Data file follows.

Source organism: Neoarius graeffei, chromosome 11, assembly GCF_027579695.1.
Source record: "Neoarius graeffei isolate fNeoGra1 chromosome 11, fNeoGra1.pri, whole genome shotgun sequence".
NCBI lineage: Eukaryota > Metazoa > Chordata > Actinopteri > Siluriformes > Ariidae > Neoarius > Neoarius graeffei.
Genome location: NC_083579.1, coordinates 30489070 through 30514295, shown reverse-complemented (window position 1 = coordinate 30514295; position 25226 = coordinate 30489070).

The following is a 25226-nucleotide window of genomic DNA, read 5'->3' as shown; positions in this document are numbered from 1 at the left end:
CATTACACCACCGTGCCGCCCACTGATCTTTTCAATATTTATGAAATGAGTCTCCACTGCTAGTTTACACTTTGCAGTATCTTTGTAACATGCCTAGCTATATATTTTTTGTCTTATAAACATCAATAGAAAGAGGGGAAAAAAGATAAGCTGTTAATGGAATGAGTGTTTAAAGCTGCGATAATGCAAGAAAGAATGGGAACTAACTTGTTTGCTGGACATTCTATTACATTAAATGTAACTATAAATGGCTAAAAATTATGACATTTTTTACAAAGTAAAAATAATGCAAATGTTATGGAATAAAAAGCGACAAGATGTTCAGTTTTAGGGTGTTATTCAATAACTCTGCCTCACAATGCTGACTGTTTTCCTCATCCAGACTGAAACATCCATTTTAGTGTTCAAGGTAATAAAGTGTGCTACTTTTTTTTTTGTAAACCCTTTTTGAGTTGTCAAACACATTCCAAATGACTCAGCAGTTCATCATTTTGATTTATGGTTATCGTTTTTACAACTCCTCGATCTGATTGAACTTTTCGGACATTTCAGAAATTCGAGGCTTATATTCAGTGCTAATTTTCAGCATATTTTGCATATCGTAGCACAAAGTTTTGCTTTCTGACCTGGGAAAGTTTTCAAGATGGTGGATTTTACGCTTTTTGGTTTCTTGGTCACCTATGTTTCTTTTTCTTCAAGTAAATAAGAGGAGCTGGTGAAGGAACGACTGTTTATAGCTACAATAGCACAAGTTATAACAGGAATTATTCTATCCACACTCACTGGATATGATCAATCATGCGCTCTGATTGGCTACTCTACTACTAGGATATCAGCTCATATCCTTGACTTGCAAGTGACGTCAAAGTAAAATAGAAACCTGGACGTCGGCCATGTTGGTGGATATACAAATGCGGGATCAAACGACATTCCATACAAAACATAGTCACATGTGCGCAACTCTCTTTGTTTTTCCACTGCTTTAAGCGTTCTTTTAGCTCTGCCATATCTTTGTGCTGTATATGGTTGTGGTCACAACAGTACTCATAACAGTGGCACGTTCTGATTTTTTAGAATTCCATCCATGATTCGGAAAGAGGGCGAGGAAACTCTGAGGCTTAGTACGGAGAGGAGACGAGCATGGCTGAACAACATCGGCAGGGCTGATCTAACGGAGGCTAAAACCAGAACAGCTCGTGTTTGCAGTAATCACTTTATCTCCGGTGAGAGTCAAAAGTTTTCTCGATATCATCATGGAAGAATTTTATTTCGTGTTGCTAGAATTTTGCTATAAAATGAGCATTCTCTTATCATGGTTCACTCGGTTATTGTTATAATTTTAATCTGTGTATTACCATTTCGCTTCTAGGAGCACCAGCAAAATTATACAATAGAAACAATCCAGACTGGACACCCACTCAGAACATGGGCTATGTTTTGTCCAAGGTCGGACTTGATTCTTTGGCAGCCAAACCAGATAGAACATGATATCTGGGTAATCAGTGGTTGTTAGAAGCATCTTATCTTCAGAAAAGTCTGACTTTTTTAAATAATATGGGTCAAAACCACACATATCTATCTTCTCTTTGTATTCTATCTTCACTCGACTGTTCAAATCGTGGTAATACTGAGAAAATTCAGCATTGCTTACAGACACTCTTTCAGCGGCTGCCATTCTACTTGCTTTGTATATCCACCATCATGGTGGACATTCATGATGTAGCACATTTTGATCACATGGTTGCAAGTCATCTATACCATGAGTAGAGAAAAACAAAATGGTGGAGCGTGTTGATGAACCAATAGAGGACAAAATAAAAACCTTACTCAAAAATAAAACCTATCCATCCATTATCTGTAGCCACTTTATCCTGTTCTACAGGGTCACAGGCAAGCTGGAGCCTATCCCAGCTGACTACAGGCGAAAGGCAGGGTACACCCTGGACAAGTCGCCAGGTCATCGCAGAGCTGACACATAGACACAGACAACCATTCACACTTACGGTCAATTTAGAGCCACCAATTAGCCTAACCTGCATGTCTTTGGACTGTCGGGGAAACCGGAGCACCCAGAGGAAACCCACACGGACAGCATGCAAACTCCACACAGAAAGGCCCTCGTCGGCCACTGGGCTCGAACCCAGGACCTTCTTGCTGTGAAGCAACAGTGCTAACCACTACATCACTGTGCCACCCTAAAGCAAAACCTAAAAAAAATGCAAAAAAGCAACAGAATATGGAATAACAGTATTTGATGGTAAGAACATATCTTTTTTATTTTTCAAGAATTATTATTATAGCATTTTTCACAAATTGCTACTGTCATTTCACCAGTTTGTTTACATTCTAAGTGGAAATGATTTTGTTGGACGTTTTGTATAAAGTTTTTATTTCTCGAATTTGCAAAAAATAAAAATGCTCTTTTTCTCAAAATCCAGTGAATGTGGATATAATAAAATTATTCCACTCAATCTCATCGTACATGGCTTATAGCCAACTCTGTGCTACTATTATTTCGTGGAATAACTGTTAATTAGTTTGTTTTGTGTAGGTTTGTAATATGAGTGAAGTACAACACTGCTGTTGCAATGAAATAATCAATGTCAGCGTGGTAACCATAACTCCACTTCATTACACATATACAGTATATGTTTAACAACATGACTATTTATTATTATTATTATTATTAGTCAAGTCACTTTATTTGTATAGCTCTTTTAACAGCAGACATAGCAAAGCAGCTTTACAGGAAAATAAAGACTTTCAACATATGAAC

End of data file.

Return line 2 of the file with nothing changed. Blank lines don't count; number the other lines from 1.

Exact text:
Source record: "Neoarius graeffei isolate fNeoGra1 chromosome 11, fNeoGra1.pri, whole genome shotgun sequence".